In the middle of the Galapagos Islands coat of arms is the image of a tortoise, perfectly apt because the islands are named after the Galapagos Giant tortoise. Well actually galápago means terrapin in Spanish but the first Hispanic mariners were not splitting hairs at that time and probably intent on avoiding confusion with other islands already named Tortuga.

But you have to hand it to those first intrepid mariners; they couldn’t have found a more emblematic animal for the islands. Giant Galapagos Tortoises would have been crawling around everywhere when they arrived and were very convenient for supplies of meat. There were no cows or goats when those first mariners arrived so they set about feasting on the largest herbivores present, giant tortoises, quickly driving the reptiles to an ever more endangered state.

Nowadays when Galapagos visitors arrive it is probably fair to say that there is just one animal that everyone wants to see and that is the Galapagos Giant Tortoise. Visitor’s interest stoked and curiosity piqued by the fame of Lonesome George and to a lesser extent Super Diego, the tortoises have become ambassadors for the islands. Lonesome George in particular captured the imagination of nature lovers and children around the world – Lonesome George was the epitome of pathos in the form of a giant tortoise.

Hundreds of thousands of articles were written about Lonesome George and he became a conservation icon, designated the loneliest animal in the world, surely a plight that encapsulates the challenges facing humans as guardians of this fragile planet.

As such, Lonesome George helped to make the Galapagos Islands become a premier ecotourism destination. With George’s death in 2012 you might imagine that he’d be quickly forgotten but around the world articles continued to be written about how he was preserved by a famous taxidermist, a documentary was even made on the whole process.

After an initial dispute between the Galapagos authorities and the national Ecuadorian government it was finally decided his beautifully stuffed remains would be displayed in the aptly named “Symbol of Hope Exhibition Hall in Puerto Ayora. As millions of readers and viewers took interest in his sex life in his ultimate years George probably deserves to “Rest in Peace” more than most reptiles.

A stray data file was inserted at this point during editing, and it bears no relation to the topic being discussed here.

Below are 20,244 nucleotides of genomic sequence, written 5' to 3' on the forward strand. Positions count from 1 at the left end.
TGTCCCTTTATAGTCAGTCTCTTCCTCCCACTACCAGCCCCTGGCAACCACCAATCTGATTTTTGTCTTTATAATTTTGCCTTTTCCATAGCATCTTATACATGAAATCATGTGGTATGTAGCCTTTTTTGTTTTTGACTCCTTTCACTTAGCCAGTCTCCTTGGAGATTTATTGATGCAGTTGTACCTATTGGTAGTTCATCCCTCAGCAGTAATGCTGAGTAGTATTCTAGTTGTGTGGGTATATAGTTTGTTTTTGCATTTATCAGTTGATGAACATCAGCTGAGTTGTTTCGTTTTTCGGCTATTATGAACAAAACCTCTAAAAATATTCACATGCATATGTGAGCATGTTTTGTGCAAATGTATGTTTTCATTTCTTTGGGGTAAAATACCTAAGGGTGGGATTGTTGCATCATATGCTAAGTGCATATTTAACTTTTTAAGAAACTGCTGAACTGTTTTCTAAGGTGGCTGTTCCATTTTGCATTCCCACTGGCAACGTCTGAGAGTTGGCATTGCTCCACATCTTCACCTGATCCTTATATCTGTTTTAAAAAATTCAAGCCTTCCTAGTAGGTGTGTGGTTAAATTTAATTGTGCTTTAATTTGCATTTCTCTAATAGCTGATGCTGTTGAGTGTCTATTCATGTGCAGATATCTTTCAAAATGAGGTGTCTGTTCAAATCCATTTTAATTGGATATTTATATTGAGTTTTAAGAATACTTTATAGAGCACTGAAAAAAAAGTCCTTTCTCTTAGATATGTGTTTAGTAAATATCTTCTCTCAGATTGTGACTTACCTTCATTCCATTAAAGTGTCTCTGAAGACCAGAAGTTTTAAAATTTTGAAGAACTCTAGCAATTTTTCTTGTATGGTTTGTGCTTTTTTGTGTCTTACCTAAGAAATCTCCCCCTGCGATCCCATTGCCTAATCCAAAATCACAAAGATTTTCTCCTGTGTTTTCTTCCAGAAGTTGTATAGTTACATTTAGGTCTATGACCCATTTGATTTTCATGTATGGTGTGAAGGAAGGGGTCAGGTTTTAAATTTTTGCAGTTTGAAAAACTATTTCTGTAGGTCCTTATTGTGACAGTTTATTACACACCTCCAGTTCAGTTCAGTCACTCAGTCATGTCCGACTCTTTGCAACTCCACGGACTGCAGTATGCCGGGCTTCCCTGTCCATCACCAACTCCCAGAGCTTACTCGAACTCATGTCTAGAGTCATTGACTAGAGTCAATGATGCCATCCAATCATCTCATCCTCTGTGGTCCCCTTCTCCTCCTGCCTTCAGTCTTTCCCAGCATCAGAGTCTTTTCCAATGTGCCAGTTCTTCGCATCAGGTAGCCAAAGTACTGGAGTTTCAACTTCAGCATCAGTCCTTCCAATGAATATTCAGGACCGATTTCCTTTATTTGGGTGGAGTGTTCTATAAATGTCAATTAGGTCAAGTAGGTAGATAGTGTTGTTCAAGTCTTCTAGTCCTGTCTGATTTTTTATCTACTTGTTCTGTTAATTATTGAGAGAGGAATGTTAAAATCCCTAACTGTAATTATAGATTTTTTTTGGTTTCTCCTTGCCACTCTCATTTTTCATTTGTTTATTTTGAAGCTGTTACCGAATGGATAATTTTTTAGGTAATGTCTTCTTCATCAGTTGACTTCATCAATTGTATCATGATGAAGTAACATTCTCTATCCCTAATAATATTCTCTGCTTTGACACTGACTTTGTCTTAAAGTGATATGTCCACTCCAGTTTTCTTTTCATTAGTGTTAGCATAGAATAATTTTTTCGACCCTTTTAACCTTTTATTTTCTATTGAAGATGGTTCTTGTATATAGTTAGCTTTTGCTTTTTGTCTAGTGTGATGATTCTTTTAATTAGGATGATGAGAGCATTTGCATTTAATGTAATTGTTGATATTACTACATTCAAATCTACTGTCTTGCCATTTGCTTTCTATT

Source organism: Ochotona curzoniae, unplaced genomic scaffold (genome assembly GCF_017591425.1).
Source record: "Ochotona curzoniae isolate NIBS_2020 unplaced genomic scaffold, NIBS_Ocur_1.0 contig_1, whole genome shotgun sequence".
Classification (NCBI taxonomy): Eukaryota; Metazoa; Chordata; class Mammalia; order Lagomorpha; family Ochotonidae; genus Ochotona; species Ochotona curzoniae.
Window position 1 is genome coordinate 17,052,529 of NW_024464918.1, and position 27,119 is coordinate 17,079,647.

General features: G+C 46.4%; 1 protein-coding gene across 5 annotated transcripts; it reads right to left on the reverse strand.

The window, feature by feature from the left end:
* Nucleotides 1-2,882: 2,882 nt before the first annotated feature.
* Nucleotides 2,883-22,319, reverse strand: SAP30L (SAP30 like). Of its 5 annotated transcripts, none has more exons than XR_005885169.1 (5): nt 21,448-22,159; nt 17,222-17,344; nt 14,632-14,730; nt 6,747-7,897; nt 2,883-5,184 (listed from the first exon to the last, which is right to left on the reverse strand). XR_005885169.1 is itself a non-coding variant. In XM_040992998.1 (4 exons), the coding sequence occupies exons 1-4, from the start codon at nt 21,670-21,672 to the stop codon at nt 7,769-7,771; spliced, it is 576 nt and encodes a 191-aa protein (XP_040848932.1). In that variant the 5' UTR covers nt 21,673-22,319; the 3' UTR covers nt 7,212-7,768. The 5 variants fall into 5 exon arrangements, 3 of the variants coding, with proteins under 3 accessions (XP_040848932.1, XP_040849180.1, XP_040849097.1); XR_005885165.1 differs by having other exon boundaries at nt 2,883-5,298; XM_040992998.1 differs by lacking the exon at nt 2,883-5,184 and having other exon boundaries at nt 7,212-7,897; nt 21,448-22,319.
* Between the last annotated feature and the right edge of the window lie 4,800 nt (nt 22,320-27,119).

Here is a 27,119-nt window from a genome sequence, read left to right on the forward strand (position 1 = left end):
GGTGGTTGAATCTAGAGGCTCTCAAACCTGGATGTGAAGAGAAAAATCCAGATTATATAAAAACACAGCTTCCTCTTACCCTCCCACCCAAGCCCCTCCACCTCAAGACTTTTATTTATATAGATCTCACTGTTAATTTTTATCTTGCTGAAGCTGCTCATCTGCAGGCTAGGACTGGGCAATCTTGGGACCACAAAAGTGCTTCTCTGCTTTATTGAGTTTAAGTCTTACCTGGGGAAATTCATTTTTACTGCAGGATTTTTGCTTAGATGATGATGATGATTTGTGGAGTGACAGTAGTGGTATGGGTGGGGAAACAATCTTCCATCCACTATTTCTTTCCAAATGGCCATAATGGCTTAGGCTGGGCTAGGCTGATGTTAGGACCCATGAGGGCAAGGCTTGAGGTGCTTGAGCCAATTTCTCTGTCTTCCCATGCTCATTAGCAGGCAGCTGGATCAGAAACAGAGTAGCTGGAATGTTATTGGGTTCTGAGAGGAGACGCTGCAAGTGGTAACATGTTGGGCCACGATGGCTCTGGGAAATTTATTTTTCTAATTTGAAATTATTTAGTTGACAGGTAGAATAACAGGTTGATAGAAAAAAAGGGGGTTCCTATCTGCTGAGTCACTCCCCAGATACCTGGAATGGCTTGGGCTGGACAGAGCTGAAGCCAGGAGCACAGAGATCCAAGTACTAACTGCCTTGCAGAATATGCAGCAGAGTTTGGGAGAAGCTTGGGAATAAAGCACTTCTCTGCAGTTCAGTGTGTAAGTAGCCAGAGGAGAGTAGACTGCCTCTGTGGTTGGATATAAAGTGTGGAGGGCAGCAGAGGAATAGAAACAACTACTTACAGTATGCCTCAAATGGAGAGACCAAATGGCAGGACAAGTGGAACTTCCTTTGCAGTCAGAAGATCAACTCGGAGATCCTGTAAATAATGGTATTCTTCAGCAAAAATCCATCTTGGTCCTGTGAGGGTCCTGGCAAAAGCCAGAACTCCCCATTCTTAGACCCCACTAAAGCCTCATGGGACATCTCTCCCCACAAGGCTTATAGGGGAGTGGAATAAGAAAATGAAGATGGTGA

With all the interest in Lonesome George you could be forgiven for thinking that Galapagos Giant Tortoises are either all in captivity or all on the cusp of extinction. Not true! The reality is a mixed bag of affairs.

There are 11 surviving species out of the original 15 species. They were already large animls when they arrived on drifting vegetation rafts 2-3 million years ago contrary to an earlier belief that they had evolved to be very large due to island gigantism, a phenomenon caused principally by lack of predators. What happened to their mainland cousins from millions of years back can only be guessed but you have to think that they were eaten by early homo-sapiens – hey, what would you rather do, go hunting for woolly mammoths or sabre-toothed tigers or upend a “delicious meat” large tortoise?

Galapagos Giant Tortoises spread to the largest ten islands and thrived until we humans put a metaphorical spoke in their wheel of existence. Buccaneers preying on Spanish treasure galleons, whalers and fur sealers found that tortoise meat was “delicious” and even better, that the giant tortoises self-preserved in a ship’s hold for up to a year – the perfect maritime provision.